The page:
I guess I'm afraid that people think I'm stupid. We all know how bias works and how the brain works. If you're reading something that is badly written your brain doesn't perceive it as high-quality content. So, I’m thinking ‘at least they can't say it's badly written’.

I totally understand that feeling. What I do with my coaching clients is to create a document with certain key points important for telling the story of the paper or proposal. They then take the document to their collaborators, supervisors or other people who are involved and discuss it before they start writing the paper or proposal. That can save so much time editing and rewriting!

Yeah, I do that to a certain extent. With collaborators, I always agree on the story beforehand. However, that was not possible when I was a PhD student.

Sure. It's different when you don’t have the power to decide these things. Speaking of PhD students, how do you teach your trainees scientific writing?

Well, I haven't done it yet, but I can tell you what I plan to do. The idea is to have discussions on the projects weekly and to write a weekly summary. That’s what I’m currently doing with my postdoc. What I usually do when writing a paper – although some people disagree – is to write an abstract first. Then I continue doing the figures, including any supporting figures, before we get started on the text.

What I plan to do is to ask colleagues who are not involved in the paper or in the work to read the paper and to give feedback. Even to sit down and discuss the feedback. Something I certainly want to do within the group when we have more than two people is to read each other's papers. One day I would also like to discuss our papers in the group meeting and give feedback, like ‘okay, the abstract is not very clear’ or ‘the figure could be structured better’.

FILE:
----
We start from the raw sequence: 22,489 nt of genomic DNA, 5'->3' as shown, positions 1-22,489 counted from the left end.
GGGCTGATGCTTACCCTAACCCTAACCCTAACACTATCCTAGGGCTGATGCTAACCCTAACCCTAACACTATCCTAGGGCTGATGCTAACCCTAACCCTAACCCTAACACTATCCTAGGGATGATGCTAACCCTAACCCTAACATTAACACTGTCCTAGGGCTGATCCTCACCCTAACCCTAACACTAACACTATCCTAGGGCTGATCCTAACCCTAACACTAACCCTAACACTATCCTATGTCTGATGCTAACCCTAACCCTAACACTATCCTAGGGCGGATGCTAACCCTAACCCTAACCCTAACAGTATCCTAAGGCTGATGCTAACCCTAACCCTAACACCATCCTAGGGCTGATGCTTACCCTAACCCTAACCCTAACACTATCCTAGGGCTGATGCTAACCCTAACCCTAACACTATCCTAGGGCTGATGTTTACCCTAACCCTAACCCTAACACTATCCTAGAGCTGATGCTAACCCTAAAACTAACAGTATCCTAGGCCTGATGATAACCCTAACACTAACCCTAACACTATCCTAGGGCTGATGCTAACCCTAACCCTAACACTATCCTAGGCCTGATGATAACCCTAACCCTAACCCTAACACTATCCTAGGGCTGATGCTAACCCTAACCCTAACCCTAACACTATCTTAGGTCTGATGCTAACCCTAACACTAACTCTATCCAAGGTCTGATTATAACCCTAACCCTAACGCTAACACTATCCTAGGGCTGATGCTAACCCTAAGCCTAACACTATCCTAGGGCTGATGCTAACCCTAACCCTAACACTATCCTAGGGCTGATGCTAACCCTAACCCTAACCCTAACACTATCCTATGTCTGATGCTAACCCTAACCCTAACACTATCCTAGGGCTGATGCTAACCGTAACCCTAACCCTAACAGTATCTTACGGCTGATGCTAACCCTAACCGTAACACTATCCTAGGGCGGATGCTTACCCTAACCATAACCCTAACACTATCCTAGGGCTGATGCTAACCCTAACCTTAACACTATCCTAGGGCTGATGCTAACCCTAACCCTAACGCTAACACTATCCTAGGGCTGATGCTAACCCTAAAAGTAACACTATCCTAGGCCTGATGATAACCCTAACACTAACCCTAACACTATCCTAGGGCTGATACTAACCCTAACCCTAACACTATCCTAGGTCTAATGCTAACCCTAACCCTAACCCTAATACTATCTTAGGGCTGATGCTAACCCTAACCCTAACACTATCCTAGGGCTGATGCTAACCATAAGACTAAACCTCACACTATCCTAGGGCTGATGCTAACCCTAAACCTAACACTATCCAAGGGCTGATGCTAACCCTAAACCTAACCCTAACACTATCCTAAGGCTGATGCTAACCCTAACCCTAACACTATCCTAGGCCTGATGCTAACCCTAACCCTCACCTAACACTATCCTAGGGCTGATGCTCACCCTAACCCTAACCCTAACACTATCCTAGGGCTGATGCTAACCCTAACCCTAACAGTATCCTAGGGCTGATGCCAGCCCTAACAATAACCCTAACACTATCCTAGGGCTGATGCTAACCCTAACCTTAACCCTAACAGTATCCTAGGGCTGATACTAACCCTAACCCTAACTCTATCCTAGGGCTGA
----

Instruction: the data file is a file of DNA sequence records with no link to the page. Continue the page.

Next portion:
Amazing, that sounds like you are really prioritising the learning-how-to-write aspect!

I also think if you learn how to read papers properly then you can also write them properly. If you understand what the major points are that are important for you to understand other people's work, then you understand more easily what the most important points are for other people to understand your work. Sometimes it can help to present a paper to others to realise what's important and what isn’t.

Good point.

I think for many students it’s extra difficult because not only do they not have the experience but they're also not native English speakers. And I can relate to that. In the beginning, I had to think not only about the content but also the language. It’s double the work.

Basically, what I'm trying to do as much as possible is to take everything that I liked from my previous advisors and implement it, and don’t do or do differently what I didn’t like. If everything works well, then I will be amazing because I have plenty of positive and negative experiences. But we'll see how it goes.  

What would you say is the best advice you ever got about writing good papers and grant proposals?

I think the most important thing is getting feedback. Especially for proposals, because for papers you usually have more authors anyway. But for grant proposals, if you don't get feedback, you're doomed.

I think that’s a great take-away for all readers! Thank you so much, Laura, for talking to me and being so open about your scientific writing journey.

You can connect with Laura on Twitter or get in touch via her lab website.

ABOUT THE INTERVIEWER:

Anna Clemens scientific writing

I’m Dr Anna Clemens, a scientific editor and writing coach for scientists. I give workshops about scientific writing, offer strategy calls and edit papers and proposals. I’d love to work with you, please click here for more information.

I regularly blog about scientific writing and write articles about science for magazines and websites. I hold a PhD in Chemistry/Materials Science.

When I’m not at my desk, I’m probably hiking with my dog and assistant Zuza or enjoying an oat flat white in one of Prague’s many cosy cafés.

I’d love to connect with you on Twitter (@scientistswrite) and Instagram (@scientistswhowrite).